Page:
Business Tips to help move your business to the level you want as an entrepreneur

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The biggest problem founders and small business owners are confronted with is that they’re experts in their field and novices in what it really takes to effectively run a business. That’s what usually trips them up, sooner or later.

Don’t let that happen to you. Admit that you don’t know what you don’t know about business, starting with these 15 tips guaranteed to help keep you and your company out of hot water. Some are straightforward, others are counterintuitive, but they’re all true. And some day they’ll save your butt.

Focus. Focus. Focus.

Many first-time entrepreneurs feel the need to jump at every “opportunity” they come across. Opportunities are often wolves in sheep’s clothing. Avoid getting side-tracked. Juggling multiple ventures will spread you thin and limit both your effectiveness and productivity. Do one thing perfectly, not 10 things poorly. If you feel the need to jump onto another project, that might mean something about your original concept.

Know what you do. Do what you know.

Don’t start a business simply because it seems sexy or boasts large hypothetical profit margins and returns. Do what you love. Businesses built around your strengths and talents will have a greater chance of success. It’s not only important to create a profitable business, it’s also important that you’re happy managing and growing it day in and day out. If your heart isn’t in it, you will not be successful.

Say it in 30 seconds or don’t say it at all.

From a chance encounter with an investor to a curious customer, always be ready to pitch your business. State your mission, service and goals in a clear and concise manner. Fit the pitch to the person. Less is always more.

Always make sure there is and will be enough cash in the bank.

Period. The most common business-failure mode, hands down, is running out of cash. If you know you’ve got a cash flow or liquidity problem coming up, fix it now.

You can’t fire bad employees fast enough.

You just can’t. Just make sure you know they’re the problem, not you

The problem is probably you.

When I was a young manager, my company sent us all to a week of quality training where the most important concept we learned was that 90 percent of all problems are management problems. When things aren’t going well, the first place to look for answers is in the mirror.

Take care of your stars.

This goes for every company, big and small. The cost of losing a star employee is enormous, yet business leaders rarely take the time to ensure their top performers are properly motivated, challenged, and compensated.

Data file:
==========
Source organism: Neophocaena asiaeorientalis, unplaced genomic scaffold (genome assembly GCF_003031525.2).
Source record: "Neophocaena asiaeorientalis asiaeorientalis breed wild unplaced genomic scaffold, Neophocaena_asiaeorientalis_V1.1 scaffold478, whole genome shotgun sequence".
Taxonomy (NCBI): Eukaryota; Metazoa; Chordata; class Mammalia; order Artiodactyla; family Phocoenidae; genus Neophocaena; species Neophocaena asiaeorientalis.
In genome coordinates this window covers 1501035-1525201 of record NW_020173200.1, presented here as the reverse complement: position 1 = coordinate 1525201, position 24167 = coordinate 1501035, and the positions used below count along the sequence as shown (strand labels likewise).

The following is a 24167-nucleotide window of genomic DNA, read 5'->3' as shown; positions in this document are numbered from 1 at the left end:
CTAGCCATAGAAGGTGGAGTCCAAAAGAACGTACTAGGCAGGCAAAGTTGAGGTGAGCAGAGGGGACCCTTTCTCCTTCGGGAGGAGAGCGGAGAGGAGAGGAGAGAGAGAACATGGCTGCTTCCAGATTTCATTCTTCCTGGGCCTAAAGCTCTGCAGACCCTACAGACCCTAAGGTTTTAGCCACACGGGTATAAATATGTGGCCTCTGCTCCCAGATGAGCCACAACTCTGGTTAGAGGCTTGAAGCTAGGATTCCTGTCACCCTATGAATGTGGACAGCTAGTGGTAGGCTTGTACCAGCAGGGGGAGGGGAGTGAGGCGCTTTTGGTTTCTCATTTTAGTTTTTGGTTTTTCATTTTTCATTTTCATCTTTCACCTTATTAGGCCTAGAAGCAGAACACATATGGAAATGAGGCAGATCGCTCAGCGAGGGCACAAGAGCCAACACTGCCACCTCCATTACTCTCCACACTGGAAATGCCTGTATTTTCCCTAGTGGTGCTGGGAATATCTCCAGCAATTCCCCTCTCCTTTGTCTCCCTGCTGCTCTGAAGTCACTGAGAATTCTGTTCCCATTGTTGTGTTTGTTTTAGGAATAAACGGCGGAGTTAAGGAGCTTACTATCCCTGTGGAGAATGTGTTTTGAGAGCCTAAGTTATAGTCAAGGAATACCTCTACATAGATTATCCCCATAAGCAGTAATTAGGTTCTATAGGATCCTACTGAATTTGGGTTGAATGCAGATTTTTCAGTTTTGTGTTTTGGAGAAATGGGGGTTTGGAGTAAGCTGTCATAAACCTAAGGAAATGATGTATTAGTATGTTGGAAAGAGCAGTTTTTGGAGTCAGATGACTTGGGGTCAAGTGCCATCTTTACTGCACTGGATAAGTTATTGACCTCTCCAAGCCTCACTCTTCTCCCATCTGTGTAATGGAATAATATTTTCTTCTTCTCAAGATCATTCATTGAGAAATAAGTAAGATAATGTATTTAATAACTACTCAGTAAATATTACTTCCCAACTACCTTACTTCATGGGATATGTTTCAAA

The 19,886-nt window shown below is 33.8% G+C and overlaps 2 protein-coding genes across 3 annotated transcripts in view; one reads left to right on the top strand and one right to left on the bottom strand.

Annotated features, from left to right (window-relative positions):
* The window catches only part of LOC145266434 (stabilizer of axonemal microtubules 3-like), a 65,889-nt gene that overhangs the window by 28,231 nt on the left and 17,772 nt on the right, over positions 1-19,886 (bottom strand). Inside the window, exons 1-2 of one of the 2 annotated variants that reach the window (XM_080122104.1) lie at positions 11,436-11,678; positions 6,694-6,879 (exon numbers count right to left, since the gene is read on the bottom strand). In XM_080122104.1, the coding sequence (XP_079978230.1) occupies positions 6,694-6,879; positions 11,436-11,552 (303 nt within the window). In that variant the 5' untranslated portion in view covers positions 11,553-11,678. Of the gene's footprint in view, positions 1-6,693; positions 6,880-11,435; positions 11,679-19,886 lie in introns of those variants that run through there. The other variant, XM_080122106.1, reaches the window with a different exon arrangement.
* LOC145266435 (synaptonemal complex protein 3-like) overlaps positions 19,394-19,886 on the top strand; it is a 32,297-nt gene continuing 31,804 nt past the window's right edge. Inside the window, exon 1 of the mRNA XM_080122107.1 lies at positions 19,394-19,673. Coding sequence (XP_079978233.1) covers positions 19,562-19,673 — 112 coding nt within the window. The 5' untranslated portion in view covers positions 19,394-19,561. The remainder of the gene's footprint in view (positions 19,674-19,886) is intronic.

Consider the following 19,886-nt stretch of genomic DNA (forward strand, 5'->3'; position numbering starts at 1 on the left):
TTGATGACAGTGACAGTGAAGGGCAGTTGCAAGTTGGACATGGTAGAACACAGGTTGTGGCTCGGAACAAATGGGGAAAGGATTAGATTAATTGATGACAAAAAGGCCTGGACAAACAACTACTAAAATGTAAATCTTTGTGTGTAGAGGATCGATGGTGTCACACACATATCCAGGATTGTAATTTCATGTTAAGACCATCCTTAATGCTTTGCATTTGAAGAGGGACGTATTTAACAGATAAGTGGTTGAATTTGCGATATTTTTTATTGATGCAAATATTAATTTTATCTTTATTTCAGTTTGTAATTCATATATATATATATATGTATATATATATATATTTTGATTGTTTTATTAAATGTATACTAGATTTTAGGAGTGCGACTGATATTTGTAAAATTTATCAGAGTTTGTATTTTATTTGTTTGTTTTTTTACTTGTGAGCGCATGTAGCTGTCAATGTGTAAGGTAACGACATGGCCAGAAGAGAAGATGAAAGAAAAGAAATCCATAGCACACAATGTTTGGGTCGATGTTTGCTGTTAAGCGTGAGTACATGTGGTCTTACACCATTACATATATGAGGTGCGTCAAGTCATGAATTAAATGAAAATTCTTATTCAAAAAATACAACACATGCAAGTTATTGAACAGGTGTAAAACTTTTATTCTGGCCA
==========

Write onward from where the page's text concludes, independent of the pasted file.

Your employees are not your kids, your personal assistants, or your shrink.

If you use and abuse them that way, you will come to regret it. Capiche?

Learn to say “yes” and “no” a lot.

The two most important words business owners and founders have at their disposal are “yes” and “no.” Learn to say them a lot. And that means being decisive. The most important reason to focus – to be clear on what your company does – is to be clear on all the things it doesn’t do.

Listen to your customers.

It boggles my mind how little most entrepreneurs value their customers when, not only are their feedback and input among the most critical information they will ever learn, but their repeat business is the easiest business to get.

Learn two words: meritocracy and nepotism.

The first is how you run an organization – by recognizing, rewarding, and compensating based solely on ability and achievement. The second is how you don’t run an organization – by playing favorites and being biased.

Know when and when not to be transparent.

Transparency is as detrimental at some times as it is beneficial at others. There are times to share openly and times to zip it. You need to know when and with whom to do one versus the other. It comes with experience.

Trust your gut.

This phrase is often repeated but rarely understood. It means that your own instincts are an extremely valuable decision-making tool. Too often we end up saying in retrospect and with regret, “Damn, I knew that was a bad idea.” But the key is to know how to access your instincts. Just sit, be quiet, and listen to yourself.

Protect and defend your intellectual property.

Most of you don’t know the difference between a copyright, trademark, trade secret, and patent. That’s not acceptable. If you don’t protect and defend your IP, you will lose your only competitive advantage.

Learn to read and write effective agreements.

You know the expression “good fences make good neighbors?” It’s the same in business. The more effective your agreements are, the better your business relationships will be.

Run your business like a business.

Far too many entrepreneurs run their business like an extension of their personal finances. Bad idea. Very bad idea. Construct the right business entity and keep it separate from your personal life.

Know your finances inside and out.

If you don’t know your revenues, expenses, capital requirements, profits (gross and net), debt, cash flow, and effective tax rate – among other things – you’re asking for trouble. Big trouble.

You don’t know what you don’t know.

Humility is a powerful trait for leaders, and that goes for new business owners, veteran CEOs of Fortune 500 companies, and everyone in between. More times than not, you will come to regret thinking you knew all the answers.

Behind every failed company are dysfunctional, delusional, or incompetent business leaders. The irony is, none of them had the slightest idea that was true at the time. Even sadder, most of them still don’t. Don’t end up like one of them.